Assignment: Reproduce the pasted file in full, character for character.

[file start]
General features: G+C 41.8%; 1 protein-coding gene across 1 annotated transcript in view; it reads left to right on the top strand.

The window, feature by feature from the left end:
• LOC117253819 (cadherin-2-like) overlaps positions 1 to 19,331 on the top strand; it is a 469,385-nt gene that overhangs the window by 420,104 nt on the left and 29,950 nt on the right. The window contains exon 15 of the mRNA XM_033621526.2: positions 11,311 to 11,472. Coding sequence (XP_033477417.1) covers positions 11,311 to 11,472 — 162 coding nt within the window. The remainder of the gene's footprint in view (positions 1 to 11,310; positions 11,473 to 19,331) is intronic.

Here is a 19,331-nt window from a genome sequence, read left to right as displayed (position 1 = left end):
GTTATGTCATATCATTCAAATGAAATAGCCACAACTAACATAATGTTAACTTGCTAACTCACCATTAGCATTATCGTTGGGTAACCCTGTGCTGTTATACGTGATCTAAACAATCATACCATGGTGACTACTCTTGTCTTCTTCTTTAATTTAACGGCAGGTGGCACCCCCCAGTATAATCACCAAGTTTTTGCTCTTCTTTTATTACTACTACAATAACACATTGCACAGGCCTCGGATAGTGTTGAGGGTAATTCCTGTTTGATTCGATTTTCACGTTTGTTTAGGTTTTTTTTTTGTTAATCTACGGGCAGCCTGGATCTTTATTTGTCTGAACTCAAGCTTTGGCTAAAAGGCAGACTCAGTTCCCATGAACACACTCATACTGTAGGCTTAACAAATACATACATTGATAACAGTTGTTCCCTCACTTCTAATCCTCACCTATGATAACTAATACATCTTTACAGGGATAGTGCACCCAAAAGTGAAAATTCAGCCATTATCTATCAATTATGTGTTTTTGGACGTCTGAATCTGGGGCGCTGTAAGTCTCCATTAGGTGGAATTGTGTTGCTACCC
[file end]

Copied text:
General features: G+C 41.8%; 1 protein-coding gene across 1 annotated transcript in view; it reads left to right on the top strand.

The window, feature by feature from the left end:
• LOC117253819 (cadherin-2-like) overlaps positions 1 to 19,331 on the top strand; it is a 469,385-nt gene that overhangs the window by 420,104 nt on the left and 29,950 nt on the right. The window contains exon 15 of the mRNA XM_033621526.2: positions 11,311 to 11,472. Coding sequence (XP_033477417.1) covers positions 11,311 to 11,472 — 162 coding nt within the window. The remainder of the gene's footprint in view (positions 1 to 11,310; positions 11,473 to 19,331) is intronic.

Here is a 19,331-nt window from a genome sequence, read left to right as displayed (position 1 = left end):
GTTATGTCATATCATTCAAATGAAATAGCCACAACTAACATAATGTTAACTTGCTAACTCACCATTAGCATTATCGTTGGGTAACCCTGTGCTGTTATACGTGATCTAAACAATCATACCATGGTGACTACTCTTGTCTTCTTCTTTAATTTAACGGCAGGTGGCACCCCCCAGTATAATCACCAAGTTTTTGCTCTTCTTTTATTACTACTACAATAACACATTGCACAGGCCTCGGATAGTGTTGAGGGTAATTCCTGTTTGATTCGATTTTCACGTTTGTTTAGGTTTTTTTTTTGTTAATCTACGGGCAGCCTGGATCTTTATTTGTCTGAACTCAAGCTTTGGCTAAAAGGCAGACTCAGTTCCCATGAACACACTCATACTGTAGGCTTAACAAATACATACATTGATAACAGTTGTTCCCTCACTTCTAATCCTCACCTATGATAACTAATACATCTTTACAGGGATAGTGCACCCAAAAGTGAAAATTCAGCCATTATCTATCAATTATGTGTTTTTGGACGTCTGAATCTGGGGCGCTGTAAGTCTCCATTAGGTGGAATTGTGTTGCTACCC